Food and drink companies have told the CMA the proposed merger between Sainsbury’s and Asda would lead to reduced choice for customers, less innovation and a huge squeeze on suppliers, which could put some out of business.
The authority today published a summary of the preliminary responses it has received ahead of a fully fledged probe into the merger, expected to start soon.
It is understood the authority received around 30 responses from individual accompanies and a raft of trade bodies, most of which are believed to have been hostile to the deal.
The CMA has agreed to keep the responses confidential but it said respondents had “raised concerns that the proposed merger would provide the combined company with increased buyer power, which they said would allow it to negotiate lower prices with suppliers and/or to pass on excessive risks and unexpected or disproportionate costs to suppliers.”
The impact risked leading to “reduced margins for suppliers, leading to suppliers being squeezed, leaving them less able to innovate, having to reduce the quality of their products, lowering the standards applied in their supply chain or exiting the market completely, whether due to financial failure or finding more attractive conditions in other national markets”.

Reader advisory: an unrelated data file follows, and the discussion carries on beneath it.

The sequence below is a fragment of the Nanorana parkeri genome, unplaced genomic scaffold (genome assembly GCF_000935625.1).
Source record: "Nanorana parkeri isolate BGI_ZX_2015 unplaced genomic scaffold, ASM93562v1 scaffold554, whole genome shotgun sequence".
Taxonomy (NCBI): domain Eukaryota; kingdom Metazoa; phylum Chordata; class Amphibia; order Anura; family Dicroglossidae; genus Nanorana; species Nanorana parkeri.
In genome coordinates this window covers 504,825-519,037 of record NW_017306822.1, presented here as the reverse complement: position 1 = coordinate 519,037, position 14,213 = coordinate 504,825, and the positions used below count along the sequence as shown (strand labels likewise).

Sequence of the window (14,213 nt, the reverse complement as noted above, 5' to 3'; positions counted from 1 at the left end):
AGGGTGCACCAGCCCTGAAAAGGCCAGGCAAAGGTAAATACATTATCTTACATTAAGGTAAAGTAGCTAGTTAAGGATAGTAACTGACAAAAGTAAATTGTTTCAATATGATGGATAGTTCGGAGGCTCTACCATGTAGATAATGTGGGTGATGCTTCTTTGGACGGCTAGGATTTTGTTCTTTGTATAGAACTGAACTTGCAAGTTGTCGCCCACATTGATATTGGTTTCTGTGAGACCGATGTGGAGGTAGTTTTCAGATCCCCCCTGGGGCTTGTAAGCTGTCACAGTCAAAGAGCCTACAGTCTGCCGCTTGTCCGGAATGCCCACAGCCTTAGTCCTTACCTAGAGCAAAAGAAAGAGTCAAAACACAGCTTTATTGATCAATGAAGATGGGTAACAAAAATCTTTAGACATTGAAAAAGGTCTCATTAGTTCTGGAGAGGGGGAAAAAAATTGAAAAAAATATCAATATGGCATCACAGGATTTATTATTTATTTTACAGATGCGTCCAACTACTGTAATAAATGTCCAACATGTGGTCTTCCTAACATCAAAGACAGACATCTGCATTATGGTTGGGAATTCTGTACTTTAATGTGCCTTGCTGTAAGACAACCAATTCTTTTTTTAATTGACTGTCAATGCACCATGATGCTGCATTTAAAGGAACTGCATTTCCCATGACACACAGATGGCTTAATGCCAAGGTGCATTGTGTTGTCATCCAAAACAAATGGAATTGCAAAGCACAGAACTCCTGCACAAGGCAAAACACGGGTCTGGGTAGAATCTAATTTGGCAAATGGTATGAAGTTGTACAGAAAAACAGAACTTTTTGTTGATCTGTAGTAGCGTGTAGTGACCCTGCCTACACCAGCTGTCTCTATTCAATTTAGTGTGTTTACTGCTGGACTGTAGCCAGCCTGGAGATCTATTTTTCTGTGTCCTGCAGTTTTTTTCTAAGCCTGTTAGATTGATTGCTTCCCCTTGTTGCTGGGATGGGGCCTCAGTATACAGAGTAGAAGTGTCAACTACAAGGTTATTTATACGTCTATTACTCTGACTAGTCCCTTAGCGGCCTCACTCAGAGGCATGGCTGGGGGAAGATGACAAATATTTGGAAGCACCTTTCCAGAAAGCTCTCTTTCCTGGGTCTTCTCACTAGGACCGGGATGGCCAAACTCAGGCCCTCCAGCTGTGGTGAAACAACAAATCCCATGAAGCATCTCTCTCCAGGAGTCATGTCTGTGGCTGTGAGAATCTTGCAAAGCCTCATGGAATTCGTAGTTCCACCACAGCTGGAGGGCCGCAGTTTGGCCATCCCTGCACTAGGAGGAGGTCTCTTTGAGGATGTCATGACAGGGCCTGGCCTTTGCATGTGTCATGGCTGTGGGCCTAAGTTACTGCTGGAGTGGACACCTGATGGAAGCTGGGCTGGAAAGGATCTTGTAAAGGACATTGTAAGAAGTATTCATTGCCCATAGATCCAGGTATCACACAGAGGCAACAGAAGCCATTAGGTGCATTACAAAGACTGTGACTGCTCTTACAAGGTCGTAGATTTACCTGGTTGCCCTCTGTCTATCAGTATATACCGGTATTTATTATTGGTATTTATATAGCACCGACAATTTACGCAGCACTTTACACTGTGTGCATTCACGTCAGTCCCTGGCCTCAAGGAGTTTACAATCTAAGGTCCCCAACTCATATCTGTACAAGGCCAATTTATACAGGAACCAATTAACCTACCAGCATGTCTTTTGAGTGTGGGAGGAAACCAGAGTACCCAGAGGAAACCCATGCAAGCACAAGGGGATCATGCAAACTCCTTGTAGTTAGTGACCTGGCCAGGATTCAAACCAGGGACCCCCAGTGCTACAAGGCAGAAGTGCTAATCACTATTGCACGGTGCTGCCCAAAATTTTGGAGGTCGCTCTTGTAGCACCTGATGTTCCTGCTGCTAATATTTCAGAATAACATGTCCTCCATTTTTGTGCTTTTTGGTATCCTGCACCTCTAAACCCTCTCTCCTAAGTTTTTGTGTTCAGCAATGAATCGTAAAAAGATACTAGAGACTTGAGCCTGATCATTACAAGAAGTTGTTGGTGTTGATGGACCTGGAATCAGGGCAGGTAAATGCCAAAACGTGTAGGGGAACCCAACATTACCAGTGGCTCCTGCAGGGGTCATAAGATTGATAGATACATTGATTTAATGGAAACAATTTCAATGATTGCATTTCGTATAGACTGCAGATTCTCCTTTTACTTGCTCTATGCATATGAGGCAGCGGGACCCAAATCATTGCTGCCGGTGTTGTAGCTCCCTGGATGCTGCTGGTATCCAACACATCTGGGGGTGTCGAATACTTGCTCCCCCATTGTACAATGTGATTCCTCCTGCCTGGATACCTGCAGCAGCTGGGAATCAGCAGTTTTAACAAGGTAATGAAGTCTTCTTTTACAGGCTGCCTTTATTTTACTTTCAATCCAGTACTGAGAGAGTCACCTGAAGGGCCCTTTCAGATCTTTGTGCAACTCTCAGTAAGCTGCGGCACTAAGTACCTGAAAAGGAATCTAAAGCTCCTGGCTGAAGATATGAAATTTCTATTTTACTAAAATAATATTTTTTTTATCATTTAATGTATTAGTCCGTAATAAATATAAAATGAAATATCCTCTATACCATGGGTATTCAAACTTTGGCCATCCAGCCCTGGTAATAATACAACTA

As a knock-on impact of the merger, suppliers could have to charge higher prices to smaller retailers to recoup lost profits due to Sainsbury’s and Asda coming together, or the deal could result in them “prioritising supply to the combined company over smaller retailers, leaving those retailers less able to compete”, the summary added.
The document also revealed fears the deal might particularly put smaller suppliers under the cosh, while “other respondents suggested that branded suppliers could be particularly affected, on the basis that the parties would have an incentive to favour own-label products”.
As well as fears over the squeeze on suppliers, the CMA said a raft of responses had warned of the impact on competition for consumers.
“A number of submissions raised concerns about the impact of the proposed merger at the national level, on the belief that it would lead to increased concentration in the market and fewer national players, with two companies – Tesco and the combined Sainsbury’s-Asda – holding high market shares,” it said. “Some respondents suggested that this could give rise to higher prices, reduced choice, or a loss of innovation within the supply of groceries.
“Other respondents raised concerns on competition at the local level (and, in some cases, within specific local areas in which the parties’ stores overlap). Several submissions raised concerns in relation to the supply of online groceries, where some respondents suggested that there may be limited alternative options for customers, particularly in certain areas of the country.”
MPs are due to quiz the bosses of Sainsbury’s and Asda, Mike Coupe and Roger Burnley, on Wednesday, amid concern on both sides of the House of Commons about the impact of the deal on jobs and the threat to suppliers.